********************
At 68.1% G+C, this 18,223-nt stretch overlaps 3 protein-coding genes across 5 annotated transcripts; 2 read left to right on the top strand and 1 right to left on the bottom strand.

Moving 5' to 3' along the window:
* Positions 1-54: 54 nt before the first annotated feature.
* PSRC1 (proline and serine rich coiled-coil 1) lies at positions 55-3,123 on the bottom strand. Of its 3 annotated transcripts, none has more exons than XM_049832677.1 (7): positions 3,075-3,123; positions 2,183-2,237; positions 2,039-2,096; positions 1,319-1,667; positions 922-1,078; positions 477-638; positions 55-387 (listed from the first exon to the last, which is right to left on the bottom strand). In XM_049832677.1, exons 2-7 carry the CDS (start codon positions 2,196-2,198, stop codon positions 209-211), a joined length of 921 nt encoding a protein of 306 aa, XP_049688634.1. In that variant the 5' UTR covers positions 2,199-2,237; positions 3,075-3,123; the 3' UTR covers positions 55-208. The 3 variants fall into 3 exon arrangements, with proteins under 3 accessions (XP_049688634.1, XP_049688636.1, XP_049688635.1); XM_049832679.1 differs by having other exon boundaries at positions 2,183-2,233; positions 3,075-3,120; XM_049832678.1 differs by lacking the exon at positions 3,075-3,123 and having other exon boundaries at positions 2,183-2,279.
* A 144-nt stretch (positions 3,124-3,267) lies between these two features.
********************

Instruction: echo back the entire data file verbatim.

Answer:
At 68.1% G+C, this 18,223-nt stretch overlaps 3 protein-coding genes across 5 annotated transcripts; 2 read left to right on the top strand and 1 right to left on the bottom strand.

Moving 5' to 3' along the window:
* Positions 1-54: 54 nt before the first annotated feature.
* PSRC1 (proline and serine rich coiled-coil 1) lies at positions 55-3,123 on the bottom strand. Of its 3 annotated transcripts, none has more exons than XM_049832677.1 (7): positions 3,075-3,123; positions 2,183-2,237; positions 2,039-2,096; positions 1,319-1,667; positions 922-1,078; positions 477-638; positions 55-387 (listed from the first exon to the last, which is right to left on the bottom strand). In XM_049832677.1, exons 2-7 carry the CDS (start codon positions 2,196-2,198, stop codon positions 209-211), a joined length of 921 nt encoding a protein of 306 aa, XP_049688634.1. In that variant the 5' UTR covers positions 2,199-2,237; positions 3,075-3,123; the 3' UTR covers positions 55-208. The 3 variants fall into 3 exon arrangements, with proteins under 3 accessions (XP_049688634.1, XP_049688636.1, XP_049688635.1); XM_049832679.1 differs by having other exon boundaries at positions 2,183-2,233; positions 3,075-3,120; XM_049832678.1 differs by lacking the exon at positions 3,075-3,123 and having other exon boundaries at positions 2,183-2,279.
* A 144-nt stretch (positions 3,124-3,267) lies between these two features.